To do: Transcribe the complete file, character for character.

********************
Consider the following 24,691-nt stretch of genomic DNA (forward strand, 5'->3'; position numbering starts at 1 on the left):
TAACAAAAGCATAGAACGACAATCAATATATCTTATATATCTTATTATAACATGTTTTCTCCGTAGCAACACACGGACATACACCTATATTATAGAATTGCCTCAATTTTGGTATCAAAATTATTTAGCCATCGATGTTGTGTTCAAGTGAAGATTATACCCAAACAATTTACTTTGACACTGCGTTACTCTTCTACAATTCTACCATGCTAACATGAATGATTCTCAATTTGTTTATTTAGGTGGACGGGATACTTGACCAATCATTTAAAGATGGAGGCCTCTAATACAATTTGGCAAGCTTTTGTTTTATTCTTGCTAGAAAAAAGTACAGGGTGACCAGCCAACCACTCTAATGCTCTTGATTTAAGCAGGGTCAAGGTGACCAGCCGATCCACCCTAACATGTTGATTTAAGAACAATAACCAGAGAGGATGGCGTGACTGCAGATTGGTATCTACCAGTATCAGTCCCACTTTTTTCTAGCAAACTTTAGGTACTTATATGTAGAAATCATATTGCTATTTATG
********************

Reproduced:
Consider the following 24,691-nt stretch of genomic DNA (forward strand, 5'->3'; position numbering starts at 1 on the left):
TAACAAAAGCATAGAACGACAATCAATATATCTTATATATCTTATTATAACATGTTTTCTCCGTAGCAACACACGGACATACACCTATATTATAGAATTGCCTCAATTTTGGTATCAAAATTATTTAGCCATCGATGTTGTGTTCAAGTGAAGATTATACCCAAACAATTTACTTTGACACTGCGTTACTCTTCTACAATTCTACCATGCTAACATGAATGATTCTCAATTTGTTTATTTAGGTGGACGGGATACTTGACCAATCATTTAAAGATGGAGGCCTCTAATACAATTTGGCAAGCTTTTGTTTTATTCTTGCTAGAAAAAAGTACAGGGTGACCAGCCAACCACTCTAATGCTCTTGATTTAAGCAGGGTCAAGGTGACCAGCCGATCCACCCTAACATGTTGATTTAAGAACAATAACCAGAGAGGATGGCGTGACTGCAGATTGGTATCTACCAGTATCAGTCCCACTTTTTTCTAGCAAACTTTAGGTACTTATATGTAGAAATCATATTGCTATTTATG